Midway Through Cleaning Up Midway Island

The NOAA Pacific Islands Fisheries Science Center (PIFSC) Coral Reef Ecosystem Program’s (CREP) removal mission in the Northwestern Hawaiian Islands, is already halfway through! The removal team has finished its work at Midway Atoll and is headed to Kure Atoll for the next phase of the effort. 

Story by Ryan Tabata and Rhonda Suka, NOAA Coral Reef Ecosystem Program. Photos: NOAA

We were greeted by Bonin Petrels flying in the night like shooting stars and were shuttled in stretch limo golf carts to our rooms. The following morning, a brilliant orange sunrise unveiled all that is Midway Atoll National Wildlife Refuge. The air was dense with the calls of millions of nesting seabirds; the fuzzy brown Laysan Albatross chicks were begging for food between the elaborate dances of the adult birds.

This year, Midway Atoll National Wildlife Refuge is one of the locations where the NOAA CREP has sent their marine debris team to remove tens of thousands of pounds of debris, funded by the NOAA Marine Debris Program and the NOAA Papahānaumokuākea Marine National Monument. Our first day began with a Laysan Albatross slalom course on bicycles. We dodged the chicks on the ground as swooping adults practiced their crash landing techniques.

RELATED: Midway Albatross an Icon of the Plastic Pollution Problem

As we arrived at the boat ramp, we found a cute monk seal snoozing, so we adjusted our plans and launched the boat in an alternate location. Being in a national wildlife refuge means we have to change our plans for the sleeping natives. Being so immersed with the local wildlife can have its perks though, and a large pod of spinner dolphins would occasionally play alongside our boat and escort us out of the harbor.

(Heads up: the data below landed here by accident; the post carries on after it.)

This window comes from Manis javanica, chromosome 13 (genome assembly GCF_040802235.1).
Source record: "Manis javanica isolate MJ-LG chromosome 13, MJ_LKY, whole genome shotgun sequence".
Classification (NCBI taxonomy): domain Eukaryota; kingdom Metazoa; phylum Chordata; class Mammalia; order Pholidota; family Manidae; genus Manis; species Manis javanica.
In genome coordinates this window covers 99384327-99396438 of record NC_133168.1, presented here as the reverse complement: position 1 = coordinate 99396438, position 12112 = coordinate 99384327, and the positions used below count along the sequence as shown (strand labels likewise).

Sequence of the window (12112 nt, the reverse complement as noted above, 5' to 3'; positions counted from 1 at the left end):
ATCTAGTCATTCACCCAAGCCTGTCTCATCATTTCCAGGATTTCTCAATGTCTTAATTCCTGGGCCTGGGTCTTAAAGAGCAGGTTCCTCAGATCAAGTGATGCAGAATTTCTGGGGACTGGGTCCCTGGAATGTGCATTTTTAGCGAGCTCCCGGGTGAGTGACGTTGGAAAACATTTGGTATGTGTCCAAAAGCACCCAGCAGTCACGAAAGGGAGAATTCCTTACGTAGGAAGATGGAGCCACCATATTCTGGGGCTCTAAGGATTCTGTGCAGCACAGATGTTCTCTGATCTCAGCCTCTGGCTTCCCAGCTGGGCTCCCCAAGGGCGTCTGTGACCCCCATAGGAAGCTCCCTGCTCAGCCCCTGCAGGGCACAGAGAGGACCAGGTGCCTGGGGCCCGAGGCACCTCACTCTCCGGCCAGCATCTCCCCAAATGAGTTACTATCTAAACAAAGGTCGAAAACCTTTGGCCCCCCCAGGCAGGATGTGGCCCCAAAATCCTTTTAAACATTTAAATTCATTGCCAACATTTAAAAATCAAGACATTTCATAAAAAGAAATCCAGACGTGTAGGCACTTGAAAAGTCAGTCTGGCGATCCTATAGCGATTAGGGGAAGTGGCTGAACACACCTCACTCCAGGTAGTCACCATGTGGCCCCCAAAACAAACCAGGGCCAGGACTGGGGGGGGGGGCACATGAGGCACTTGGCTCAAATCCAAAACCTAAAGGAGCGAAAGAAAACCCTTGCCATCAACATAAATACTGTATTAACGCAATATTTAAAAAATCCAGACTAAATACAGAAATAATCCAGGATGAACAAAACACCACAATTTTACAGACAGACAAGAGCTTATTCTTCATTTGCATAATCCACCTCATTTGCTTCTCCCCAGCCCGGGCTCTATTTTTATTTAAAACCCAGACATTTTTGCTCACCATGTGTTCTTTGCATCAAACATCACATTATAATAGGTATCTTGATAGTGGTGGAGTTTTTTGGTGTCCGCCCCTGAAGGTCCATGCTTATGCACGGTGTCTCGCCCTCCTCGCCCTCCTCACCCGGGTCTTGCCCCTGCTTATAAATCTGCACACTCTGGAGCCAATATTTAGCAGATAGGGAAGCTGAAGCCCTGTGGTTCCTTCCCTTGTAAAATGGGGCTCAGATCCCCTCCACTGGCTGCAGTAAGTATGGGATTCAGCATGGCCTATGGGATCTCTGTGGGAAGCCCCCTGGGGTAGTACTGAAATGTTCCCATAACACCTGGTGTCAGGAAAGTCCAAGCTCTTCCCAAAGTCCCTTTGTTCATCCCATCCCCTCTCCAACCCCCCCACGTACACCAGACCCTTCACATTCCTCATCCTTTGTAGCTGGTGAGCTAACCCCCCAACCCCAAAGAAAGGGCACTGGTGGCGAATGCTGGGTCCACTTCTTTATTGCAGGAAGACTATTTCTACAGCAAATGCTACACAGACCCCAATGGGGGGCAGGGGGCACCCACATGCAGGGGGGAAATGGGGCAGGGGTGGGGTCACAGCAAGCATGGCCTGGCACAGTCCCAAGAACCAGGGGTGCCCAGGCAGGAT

Upon arriving on the powdery white sand beaches, we found fishing nets, floats, and an assortment of plastics that had preceded our arrival. Our hearts sank as we painstakingly removed each piece of debris that had washed ashore on this remote island. Although our muscles ached and faces and lips got charred from the sun, our hearts lightened with each 50 pound bag and 500 pound net that was removed, knowing that we were fortunate enough to find and remove these wildlife entanglement hazards before more damage was caused.


Check out NOAA on FacebookTwitter, and Instagram for daily updates on this effort, as well as CREP’s interactive daily map.


Have you ever lost a shoe, an umbrella, or a baseball? Maybe a water bottle, swim fins, or even a bowling ball? They all float and can all end up on shorelines in faraway places. Midway is 1,300 miles from the nearest city (Honolulu) and has collected debris from across the globe. The most harmful debris are the fishing nets that wash up on the shorelines because they are great at catching monk seals, turtles, sea birds, and sharks. These indiscriminate killers can range from hand-sized fragments to behemoths weighing over 20,000 pounds!

During our eight days of marine debris removal on the beaches of Midway, we collected 15,206 pounds of debris. More than half of that weight was from derelict fishing gear. While the animals may not know why we are stealthily working around them, we are committed to our work, knowing that we can make a difference for the nesting seabirds and 1,300 critically endangered monk seals.

Last week we left Midway Atoll National Wildlife Refuge. Our next stops include various islands in the Northwestern Hawaiian Islands to continue our mission. We can all do our part and we hope we have inspired you to make a difference.

NOTE: This story originally appeared at NOAA's Marine Debris Blog, and is reprinted with permission.


All photos courtesy of the National Oceanic Atmospheric Administration